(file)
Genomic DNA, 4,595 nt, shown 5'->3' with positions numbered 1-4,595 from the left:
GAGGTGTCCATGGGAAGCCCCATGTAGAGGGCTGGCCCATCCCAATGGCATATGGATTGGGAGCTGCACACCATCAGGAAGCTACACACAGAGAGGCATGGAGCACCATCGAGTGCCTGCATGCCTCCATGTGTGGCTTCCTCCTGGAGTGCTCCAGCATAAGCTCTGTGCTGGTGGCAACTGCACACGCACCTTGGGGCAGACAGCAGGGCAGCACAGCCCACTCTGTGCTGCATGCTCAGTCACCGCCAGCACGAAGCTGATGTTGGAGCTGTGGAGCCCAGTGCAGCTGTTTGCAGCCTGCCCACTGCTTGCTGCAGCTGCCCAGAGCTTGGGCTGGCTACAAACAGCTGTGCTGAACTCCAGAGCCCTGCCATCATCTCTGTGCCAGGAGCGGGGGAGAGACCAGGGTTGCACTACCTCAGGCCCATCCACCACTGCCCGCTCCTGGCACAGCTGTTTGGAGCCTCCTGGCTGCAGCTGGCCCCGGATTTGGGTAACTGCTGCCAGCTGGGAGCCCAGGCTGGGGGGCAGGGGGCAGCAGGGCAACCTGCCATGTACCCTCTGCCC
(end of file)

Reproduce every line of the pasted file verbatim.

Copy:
Genomic DNA, 4,595 nt, shown 5'->3' with positions numbered 1-4,595 from the left:
GAGGTGTCCATGGGAAGCCCCATGTAGAGGGCTGGCCCATCCCAATGGCATATGGATTGGGAGCTGCACACCATCAGGAAGCTACACACAGAGAGGCATGGAGCACCATCGAGTGCCTGCATGCCTCCATGTGTGGCTTCCTCCTGGAGTGCTCCAGCATAAGCTCTGTGCTGGTGGCAACTGCACACGCACCTTGGGGCAGACAGCAGGGCAGCACAGCCCACTCTGTGCTGCATGCTCAGTCACCGCCAGCACGAAGCTGATGTTGGAGCTGTGGAGCCCAGTGCAGCTGTTTGCAGCCTGCCCACTGCTTGCTGCAGCTGCCCAGAGCTTGGGCTGGCTACAAACAGCTGTGCTGAACTCCAGAGCCCTGCCATCATCTCTGTGCCAGGAGCGGGGGAGAGACCAGGGTTGCACTACCTCAGGCCCATCCACCACTGCCCGCTCCTGGCACAGCTGTTTGGAGCCTCCTGGCTGCAGCTGGCCCCGGATTTGGGTAACTGCTGCCAGCTGGGAGCCCAGGCTGGGGGGCAGGGGGCAGCAGGGCAACCTGCCATGTACCCTCTGCCC